I didn’t know how to respond so I told him I’d talk to Martha and see what she thought. I expected her to say no, that she’d feel safer through a proper tour operator, but she didn’t. “Sounds good to me, more authentic. He probably just wants to make some money and it’ll cost us less. And if it’s nicer there after dark…”

All I could think about were horror films where Western tourists get kidnapped and harvested for organs, but I pushed it out my mind as best I could. Just movies, I told myself. As it turned out, Martha was right. Florin was just looking to make a bit of money for beer by driving us out to the falls.

The journey was several hours and we didn’t leave until early evening. I’m sure Florin had been drinking before we left but decided not to say anything, worried about making the journey awkward. It wasn’t long before we were out of the city and onto darkened country lanes, unable to see anything but the gravel roads illuminated by the car’s headlights. I wondered how much of the waterfall we’d be able to see in the darkness but had assumed it would be lit up if it was a tourist attraction.

I was right about the lighting but I’d expected to see other people. Florin stopped the car and the waterfall was visible from where we were, maybe two hundred metres away. We all needed a toilet break but the public ones designed for the tour groups were now locked so we had to find a spot in the darkness to relieve ourselves, Martha included.

“How close can you get?” Martha asked, gazing upon the impressive falls. It was huge, falling around an enormous, moss-covered rock the size of a large house. Pastel coloured spotlights had been installed just above the surface level of the river below, sending sparkling shards of light through the misty water.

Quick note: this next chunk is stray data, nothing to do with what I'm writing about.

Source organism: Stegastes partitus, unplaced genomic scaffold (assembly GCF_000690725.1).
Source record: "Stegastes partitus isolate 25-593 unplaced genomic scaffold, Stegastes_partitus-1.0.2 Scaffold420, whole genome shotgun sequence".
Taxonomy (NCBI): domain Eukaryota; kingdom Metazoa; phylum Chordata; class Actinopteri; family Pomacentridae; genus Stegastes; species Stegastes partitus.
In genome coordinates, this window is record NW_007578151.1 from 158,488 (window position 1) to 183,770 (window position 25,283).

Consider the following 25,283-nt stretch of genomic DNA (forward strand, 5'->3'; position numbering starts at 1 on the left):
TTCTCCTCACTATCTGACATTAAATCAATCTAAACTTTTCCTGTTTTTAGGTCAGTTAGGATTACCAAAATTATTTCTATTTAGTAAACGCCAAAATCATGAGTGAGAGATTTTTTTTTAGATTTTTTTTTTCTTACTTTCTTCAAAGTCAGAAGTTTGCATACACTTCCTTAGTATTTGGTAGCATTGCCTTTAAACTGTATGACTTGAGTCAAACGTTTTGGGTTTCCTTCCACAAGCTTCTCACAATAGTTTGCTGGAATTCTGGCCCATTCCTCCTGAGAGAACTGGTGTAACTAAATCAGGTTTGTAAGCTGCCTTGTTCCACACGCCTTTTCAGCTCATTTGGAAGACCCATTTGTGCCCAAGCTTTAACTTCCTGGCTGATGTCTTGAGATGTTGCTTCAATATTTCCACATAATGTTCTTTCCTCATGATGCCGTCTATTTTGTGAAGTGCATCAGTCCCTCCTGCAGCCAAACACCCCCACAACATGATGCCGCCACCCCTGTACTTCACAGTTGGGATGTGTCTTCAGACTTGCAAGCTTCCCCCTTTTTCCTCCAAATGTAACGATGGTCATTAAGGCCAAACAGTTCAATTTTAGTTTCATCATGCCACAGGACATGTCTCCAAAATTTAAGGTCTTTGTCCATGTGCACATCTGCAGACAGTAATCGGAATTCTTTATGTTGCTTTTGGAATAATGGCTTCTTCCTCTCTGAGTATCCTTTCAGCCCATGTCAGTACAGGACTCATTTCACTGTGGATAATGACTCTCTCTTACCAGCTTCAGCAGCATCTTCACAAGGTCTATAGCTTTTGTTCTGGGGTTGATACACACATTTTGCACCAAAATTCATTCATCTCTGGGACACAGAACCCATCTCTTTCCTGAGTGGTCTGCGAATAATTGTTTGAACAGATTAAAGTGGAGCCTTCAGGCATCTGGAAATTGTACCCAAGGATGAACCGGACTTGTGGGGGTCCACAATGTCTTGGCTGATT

“There is pathway, like bridge. It goes through waterfall. Right inside,” Florin told us. We followed as he clicked on a torch and began walking along the darkened path.

“Are we allowed to be here?” I asked, not so much worried about Florin but concerned we were trespassing and would end up in a Romanian jail.

“Of course! Public place, yes? Natural, not owned.” He had a point but the gate at the end of the boardwalk suggested otherwise, a large padlock holding it firmly locked. Florin didn’t seem fazed, pulling a metal contraption from his pocket and fiddling with the padlock. I heard it click open and looked at Martha, unable to hide my trepidation.

She shrugged and whispered in my ear. “Live a little,” she ordered, before pulling me by the hand and following Florin along the bridge. At the entrance to the waterfall, we all darted through the sheet of water, trying not to get soaked through before the long trip back. Inside, it was incredible. It was probably the most wonderful place we had ever been to – the water falling around us was, unexpectedly, almost silent, the air smelled sweet, and it felt comfortably warmer that outside of that special place.

Florin stood grinning. “I give you some time, maybe half hour? Then we return. Is that enough?” I thought about it and, as beautiful as the place was, there wasn’t all that much to do.

“Ok,” I nodded.

“You two have good time, yeah?” Florin said as he darted back through to the bridge and I knew exactly what he thought Martha and I would be doing. Truth be told, I hadn’t even considered it but making love under this waterfall did sound like an excellent idea. I took Martha’s hand, moving in to kiss her, but she was hesitant. “He’s probably watching,” she said. “You know if it was safe then I’d be more than happy to. But the thought of him sitting in his car with binoculars in one hand and his dick in the other is quite off-putting.”

I sighed. “I very much doubt that’s what he’s doing, but I know what you mean.” I sat myself down on the damp rock, water falling to both sides as well as ahead, and Martha joined me. “It really is lovely.”

“Yes,” she smiled, nestling her head on my shoulder. We sat for a while, snuggled and content, before Martha glanced at her watch. “Shit, it’s been forty minutes.”

I pulled myself up with a groan, stretching my back and cursing my lack of exercise during the pandemic. Hand-in-hand, we rushed through the chilly water and back on to the bridge. Martha was in front of me so reached the gate first. She pushed but it didn’t move. She shoved harder. Nothing. Gently, I pulled her back to allow me access. Thumping the gate, all I could hear was the rattle of the padlock. Fencing had been added to both sides of the gate which I’m certain wasn’t there when we entered. Although it didn’t look impossible, it would not be easy to climb it and the river below now seemed malevolent, angry, and hungry.